Williams left Massachusetts in 1636, and sought and received a Royal Charter to found the Rhode Island colony in 1644. This colony, founded on the ideal of religious freedom, was the home of the first Baptist church in North America, founded in 1639 in Providence. He continued to debate the issue of religious liberty with John Cotton of the Massachusetts Bay Colony, most notably in his The Bloudy Tenet of Persecution, written in 1644. Williams welcomed all persons to Rhode Island, believing that people should be free to worship whomever and however they wanted, or to choose not to worship at all. Because of his insistence on religious liberty, the first Jewish synagogue in North America was founded in Providence, Rhode Island as well. By 1700, there were approximately 10 churches with around 300 members in the New England colonies. New Baptist churches continued to develop in both England and the North American colonies. As more churches were established, Baptists began to join together in associations of churches. General and Particular Baptists continued to feud in England, with the resulting establishment of a variety of associations and confessional statements.
The Baptist experience in North America was similar to that in the British Isles during this period. The first organization of Baptist churches in North America came in 1707 with the Philadelphia Baptist Association. This association was formed by five churches in Philadelphia, and eventually produced the Philadelphia Confession of Faith in 1742, based almost solely on the Second London Confession. This Association and Confession was very influential in Baptist life in North America for years to come. Baptists in North America also struggled with the debate between the more Arminian-minded and the more Calvinistic churches. The Great Awakening in the middle of the 18th century served to polarize the issues between these two groups. As in most other groups, such as the Anglicans and the Presbyterians, there were supporters of the Great Awakening and those opposed to its efforts. This led to splits in most of these groups, and the Baptists were no different. The more revivalistic Baptists, those favoring the Great Awakening, came to be known as the Separate Baptists. They were more Arminian in their beliefs, and placed a strong emphasis on evangelism, while believing that humans could respond to the preaching of the Gospel. They were the equivalent of the General Baptists in England. Those opposing the Awakening and its revivals were known as Regular Baptists. They were more Calvinistic in their beliefs and argued that no human efforts could lead one to salvation. They were like the Particular Baptists in England who argued that humans were incapable of making such decisions because all humanity inherited the sin initiated by Adam and Eve. God had preordained before the beginning of time those chosen for heaven and those left behind. No amount of human efforts, evangelistic or otherwise, could change that eternal decree. Baptist Churches began organizing Associations according to these theological differences.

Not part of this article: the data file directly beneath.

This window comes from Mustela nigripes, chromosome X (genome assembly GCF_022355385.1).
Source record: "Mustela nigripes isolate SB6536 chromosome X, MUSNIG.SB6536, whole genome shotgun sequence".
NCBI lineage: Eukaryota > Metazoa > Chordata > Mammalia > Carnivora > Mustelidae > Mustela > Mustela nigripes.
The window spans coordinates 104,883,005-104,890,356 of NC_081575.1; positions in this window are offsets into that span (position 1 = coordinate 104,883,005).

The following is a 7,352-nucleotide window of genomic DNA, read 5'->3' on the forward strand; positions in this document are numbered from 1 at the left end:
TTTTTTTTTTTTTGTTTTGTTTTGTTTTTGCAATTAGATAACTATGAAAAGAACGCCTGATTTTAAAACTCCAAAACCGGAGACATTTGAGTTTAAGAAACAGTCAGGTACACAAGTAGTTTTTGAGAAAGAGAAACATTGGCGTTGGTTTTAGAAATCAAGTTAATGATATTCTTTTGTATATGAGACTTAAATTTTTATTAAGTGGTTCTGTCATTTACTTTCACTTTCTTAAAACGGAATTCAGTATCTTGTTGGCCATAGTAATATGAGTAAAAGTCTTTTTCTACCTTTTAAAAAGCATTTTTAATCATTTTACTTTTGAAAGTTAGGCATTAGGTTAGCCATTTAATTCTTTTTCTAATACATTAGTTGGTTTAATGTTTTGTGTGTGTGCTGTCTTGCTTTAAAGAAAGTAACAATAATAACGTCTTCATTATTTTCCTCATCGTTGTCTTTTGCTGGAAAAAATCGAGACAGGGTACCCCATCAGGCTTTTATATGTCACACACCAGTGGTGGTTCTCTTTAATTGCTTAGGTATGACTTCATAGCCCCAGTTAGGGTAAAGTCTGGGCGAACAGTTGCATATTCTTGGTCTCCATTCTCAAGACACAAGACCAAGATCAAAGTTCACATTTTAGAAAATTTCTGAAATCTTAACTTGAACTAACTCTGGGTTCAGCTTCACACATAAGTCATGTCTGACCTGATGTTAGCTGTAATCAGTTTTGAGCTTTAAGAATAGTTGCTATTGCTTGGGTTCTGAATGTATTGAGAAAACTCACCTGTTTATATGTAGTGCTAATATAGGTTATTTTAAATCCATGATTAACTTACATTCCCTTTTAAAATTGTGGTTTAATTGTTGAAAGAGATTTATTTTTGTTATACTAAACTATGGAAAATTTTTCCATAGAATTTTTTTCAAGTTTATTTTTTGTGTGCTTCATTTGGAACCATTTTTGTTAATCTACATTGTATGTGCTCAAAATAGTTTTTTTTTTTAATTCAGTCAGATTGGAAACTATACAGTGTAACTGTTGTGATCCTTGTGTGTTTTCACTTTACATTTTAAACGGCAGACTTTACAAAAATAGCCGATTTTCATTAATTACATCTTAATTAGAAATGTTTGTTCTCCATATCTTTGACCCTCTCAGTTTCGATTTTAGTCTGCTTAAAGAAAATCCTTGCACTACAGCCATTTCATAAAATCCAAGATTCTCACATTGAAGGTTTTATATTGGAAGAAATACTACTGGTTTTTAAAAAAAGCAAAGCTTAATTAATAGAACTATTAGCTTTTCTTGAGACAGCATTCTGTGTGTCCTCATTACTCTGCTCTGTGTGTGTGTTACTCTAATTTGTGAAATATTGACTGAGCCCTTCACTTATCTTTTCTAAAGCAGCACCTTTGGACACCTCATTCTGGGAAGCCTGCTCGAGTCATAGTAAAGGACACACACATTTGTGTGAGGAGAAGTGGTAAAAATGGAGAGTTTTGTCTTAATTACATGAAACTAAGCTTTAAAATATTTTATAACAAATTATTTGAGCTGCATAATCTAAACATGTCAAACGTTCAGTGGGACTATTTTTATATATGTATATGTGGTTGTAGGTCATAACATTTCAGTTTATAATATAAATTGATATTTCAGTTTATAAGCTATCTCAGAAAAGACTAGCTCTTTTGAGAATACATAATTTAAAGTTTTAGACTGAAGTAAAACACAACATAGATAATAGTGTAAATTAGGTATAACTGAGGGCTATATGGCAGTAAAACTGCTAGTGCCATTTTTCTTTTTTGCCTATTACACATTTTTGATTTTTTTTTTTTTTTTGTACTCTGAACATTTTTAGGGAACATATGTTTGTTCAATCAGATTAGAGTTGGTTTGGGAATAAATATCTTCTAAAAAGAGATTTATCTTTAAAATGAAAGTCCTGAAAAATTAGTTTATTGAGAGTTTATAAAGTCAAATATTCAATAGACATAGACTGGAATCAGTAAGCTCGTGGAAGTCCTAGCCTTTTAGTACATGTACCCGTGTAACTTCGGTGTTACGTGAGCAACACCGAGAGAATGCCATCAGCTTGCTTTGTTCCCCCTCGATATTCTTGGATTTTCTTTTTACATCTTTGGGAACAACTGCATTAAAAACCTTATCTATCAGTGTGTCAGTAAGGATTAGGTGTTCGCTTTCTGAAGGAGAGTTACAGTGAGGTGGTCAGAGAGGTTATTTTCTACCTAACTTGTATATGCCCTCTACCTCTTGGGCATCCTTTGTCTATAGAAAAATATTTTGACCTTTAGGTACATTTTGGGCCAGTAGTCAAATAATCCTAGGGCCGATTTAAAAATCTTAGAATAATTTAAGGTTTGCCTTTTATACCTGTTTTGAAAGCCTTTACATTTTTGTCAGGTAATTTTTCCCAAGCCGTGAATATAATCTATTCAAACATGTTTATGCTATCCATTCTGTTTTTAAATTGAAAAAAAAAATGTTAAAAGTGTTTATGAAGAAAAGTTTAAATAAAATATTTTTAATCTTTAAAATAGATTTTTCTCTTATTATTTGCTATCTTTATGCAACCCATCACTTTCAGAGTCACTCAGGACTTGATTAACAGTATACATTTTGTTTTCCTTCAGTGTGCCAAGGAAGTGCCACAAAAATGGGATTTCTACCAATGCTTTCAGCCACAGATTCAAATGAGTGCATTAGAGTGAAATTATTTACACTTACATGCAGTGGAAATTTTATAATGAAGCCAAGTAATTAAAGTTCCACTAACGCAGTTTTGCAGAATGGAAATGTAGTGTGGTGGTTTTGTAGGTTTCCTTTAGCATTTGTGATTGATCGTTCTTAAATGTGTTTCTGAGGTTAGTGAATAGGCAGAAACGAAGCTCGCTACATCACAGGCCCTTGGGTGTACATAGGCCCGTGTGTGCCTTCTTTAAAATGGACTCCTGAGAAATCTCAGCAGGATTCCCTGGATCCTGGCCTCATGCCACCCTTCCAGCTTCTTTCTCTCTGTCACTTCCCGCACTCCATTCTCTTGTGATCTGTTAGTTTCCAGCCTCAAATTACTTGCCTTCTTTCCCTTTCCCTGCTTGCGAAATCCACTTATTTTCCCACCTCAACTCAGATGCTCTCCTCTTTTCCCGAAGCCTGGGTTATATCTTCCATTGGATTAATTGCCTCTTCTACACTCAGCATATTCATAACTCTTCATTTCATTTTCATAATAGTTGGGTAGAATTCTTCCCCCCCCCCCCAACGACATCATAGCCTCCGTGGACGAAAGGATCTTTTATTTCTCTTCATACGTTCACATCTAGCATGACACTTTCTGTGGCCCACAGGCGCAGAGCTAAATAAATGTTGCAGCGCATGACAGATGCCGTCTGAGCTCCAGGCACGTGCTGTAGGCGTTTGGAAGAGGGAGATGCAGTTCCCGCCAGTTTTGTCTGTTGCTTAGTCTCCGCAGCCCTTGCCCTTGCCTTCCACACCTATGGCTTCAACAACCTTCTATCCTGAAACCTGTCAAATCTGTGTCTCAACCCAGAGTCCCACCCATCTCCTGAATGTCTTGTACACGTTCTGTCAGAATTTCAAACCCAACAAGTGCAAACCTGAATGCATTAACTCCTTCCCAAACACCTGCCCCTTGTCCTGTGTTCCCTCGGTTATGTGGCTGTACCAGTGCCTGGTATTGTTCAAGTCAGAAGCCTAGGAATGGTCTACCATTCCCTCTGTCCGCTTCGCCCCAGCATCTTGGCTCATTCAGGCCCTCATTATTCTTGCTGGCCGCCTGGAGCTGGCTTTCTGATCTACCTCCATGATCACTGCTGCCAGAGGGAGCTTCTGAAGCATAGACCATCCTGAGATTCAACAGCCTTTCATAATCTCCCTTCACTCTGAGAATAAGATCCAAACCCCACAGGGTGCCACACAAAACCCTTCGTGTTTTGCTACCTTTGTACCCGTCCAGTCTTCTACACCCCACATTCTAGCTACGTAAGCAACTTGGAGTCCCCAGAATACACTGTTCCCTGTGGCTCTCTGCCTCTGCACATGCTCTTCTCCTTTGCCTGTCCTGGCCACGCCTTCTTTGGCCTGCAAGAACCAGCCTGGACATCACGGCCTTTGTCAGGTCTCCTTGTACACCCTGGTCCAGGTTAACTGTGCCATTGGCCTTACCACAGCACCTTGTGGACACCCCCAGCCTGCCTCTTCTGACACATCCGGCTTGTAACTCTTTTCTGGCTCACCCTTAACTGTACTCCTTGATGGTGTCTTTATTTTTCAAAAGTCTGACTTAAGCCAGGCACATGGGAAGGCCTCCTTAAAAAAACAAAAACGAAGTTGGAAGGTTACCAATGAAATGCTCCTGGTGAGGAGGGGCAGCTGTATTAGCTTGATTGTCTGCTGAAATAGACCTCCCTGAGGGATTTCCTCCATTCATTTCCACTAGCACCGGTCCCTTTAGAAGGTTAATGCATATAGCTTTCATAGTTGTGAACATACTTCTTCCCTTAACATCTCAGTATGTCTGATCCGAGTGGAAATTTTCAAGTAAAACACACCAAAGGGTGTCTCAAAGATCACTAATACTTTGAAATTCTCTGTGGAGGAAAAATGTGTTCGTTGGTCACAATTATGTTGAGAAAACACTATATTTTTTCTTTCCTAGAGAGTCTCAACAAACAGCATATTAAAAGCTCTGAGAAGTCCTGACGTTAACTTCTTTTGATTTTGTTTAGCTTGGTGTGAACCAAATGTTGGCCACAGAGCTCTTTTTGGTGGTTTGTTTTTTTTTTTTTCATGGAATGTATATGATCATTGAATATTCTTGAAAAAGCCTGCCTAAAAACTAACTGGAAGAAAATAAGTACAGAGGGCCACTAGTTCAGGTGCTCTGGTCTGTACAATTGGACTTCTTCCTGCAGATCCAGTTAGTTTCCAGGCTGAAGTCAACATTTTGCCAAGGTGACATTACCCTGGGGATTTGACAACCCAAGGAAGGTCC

Two of the most influential Associations after Philadelphia were formed in the South. William Screven, who had strong connections with the Calvinistic Baptists of the Philadelphia Association, started the first Baptist church in the South. He founded a Baptist church in Charleston, South Carolina in the early 1690s. By 1751, a Charleston Association of Baptist churches was formed. This "Charleston tradition" as it came to be called, was the source of Calvinistic thought in Baptist churches in the South well into the 20th century. In 1758, the Sandy Creek Association of Baptist churches was formed in Sandy Creek, North Carolina. This Association was initiated with the preaching of two preachers, Shubal Stearns (1706-1771) and Daniel Marshall (1706-1784), both of whom had been influenced by the Great Awakenings in the New England and middle colonies. Eventually these two traditions would set aside their theological differences to organize around the purposes of missions, evangelism, education, and the formation of the Southern Baptist Convention in the mid-19th century.
Baptists continued to grow from that point on with a strong emphasis on global missions. There were always tensions over issues like the Arminian/ Calvinist debates, but most Baptists decided that the call to send missionaries was greater than the debates that separated them. This foreign missionary emphasis derived from the work of Luther Rice (1783-1836) and Adoniram Judson (1788-1850), who originally went to India in 1812 as missionaries of the Congregationalists from the New England area. While in the field they came to accept the idea of believer's baptism by immersion and decided to become Baptists. Judson went on to Burma, and Rice returned to the United States to seek funding for their efforts from the Baptists. In the process, he toured the country seeking financial support for their work, and under his leadership started the "Baptist Society for the Propagation of the Gospel in India and other Foreign Parts." This became the root of what became a national organization of Baptist churches in 1814 called "The General Missionary Convention of the Baptist Denomination in the United States of America for Foreign Mission." It was also known by its shorter name, "The Triennial Convention," because it would meet for business every three years.